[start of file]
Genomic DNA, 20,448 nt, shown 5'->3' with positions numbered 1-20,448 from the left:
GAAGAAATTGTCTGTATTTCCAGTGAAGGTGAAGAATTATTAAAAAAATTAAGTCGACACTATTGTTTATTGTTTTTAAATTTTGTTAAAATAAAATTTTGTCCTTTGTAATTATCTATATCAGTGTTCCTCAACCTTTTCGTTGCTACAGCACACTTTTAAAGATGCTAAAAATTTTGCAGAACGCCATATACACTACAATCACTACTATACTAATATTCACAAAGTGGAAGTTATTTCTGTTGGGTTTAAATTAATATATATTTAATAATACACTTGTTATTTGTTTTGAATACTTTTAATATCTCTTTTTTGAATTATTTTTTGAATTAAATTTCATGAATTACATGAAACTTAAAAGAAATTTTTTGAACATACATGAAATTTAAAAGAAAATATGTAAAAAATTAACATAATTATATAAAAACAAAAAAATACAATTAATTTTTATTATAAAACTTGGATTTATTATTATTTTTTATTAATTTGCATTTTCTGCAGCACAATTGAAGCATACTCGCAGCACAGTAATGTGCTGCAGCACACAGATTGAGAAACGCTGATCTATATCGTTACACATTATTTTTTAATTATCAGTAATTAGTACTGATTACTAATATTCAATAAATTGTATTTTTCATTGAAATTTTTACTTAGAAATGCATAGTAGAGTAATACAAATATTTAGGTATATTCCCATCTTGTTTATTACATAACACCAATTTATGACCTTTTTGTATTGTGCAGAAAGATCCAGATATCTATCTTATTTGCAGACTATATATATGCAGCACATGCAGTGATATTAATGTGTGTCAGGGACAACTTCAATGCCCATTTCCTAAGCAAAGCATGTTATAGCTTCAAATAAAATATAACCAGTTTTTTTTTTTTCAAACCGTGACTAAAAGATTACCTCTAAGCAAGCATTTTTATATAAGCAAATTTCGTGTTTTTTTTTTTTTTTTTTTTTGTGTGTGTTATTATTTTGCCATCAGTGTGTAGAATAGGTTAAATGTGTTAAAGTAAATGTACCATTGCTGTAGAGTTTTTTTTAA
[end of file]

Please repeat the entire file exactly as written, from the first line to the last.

Genomic DNA, 20,448 nt, shown 5'->3' with positions numbered 1-20,448 from the left:
GAAGAAATTGTCTGTATTTCCAGTGAAGGTGAAGAATTATTAAAAAAATTAAGTCGACACTATTGTTTATTGTTTTTAAATTTTGTTAAAATAAAATTTTGTCCTTTGTAATTATCTATATCAGTGTTCCTCAACCTTTTCGTTGCTACAGCACACTTTTAAAGATGCTAAAAATTTTGCAGAACGCCATATACACTACAATCACTACTATACTAATATTCACAAAGTGGAAGTTATTTCTGTTGGGTTTAAATTAATATATATTTAATAATACACTTGTTATTTGTTTTGAATACTTTTAATATCTCTTTTTTGAATTATTTTTTGAATTAAATTTCATGAATTACATGAAACTTAAAAGAAATTTTTTGAACATACATGAAATTTAAAAGAAAATATGTAAAAAATTAACATAATTATATAAAAACAAAAAAATACAATTAATTTTTATTATAAAACTTGGATTTATTATTATTTTTTATTAATTTGCATTTTCTGCAGCACAATTGAAGCATACTCGCAGCACAGTAATGTGCTGCAGCACACAGATTGAGAAACGCTGATCTATATCGTTACACATTATTTTTTAATTATCAGTAATTAGTACTGATTACTAATATTCAATAAATTGTATTTTTCATTGAAATTTTTACTTAGAAATGCATAGTAGAGTAATACAAATATTTAGGTATATTCCCATCTTGTTTATTACATAACACCAATTTATGACCTTTTTGTATTGTGCAGAAAGATCCAGATATCTATCTTATTTGCAGACTATATATATGCAGCACATGCAGTGATATTAATGTGTGTCAGGGACAACTTCAATGCCCATTTCCTAAGCAAAGCATGTTATAGCTTCAAATAAAATATAACCAGTTTTTTTTTTTTCAAACCGTGACTAAAAGATTACCTCTAAGCAAGCATTTTTATATAAGCAAATTTCGTGTTTTTTTTTTTTTTTTTTTTTGTGTGTGTTATTATTTTGCCATCAGTGTGTAGAATAGGTTAAATGTGTTAAAGTAAATGTACCATTGCTGTAGAGTTTTTTTTAA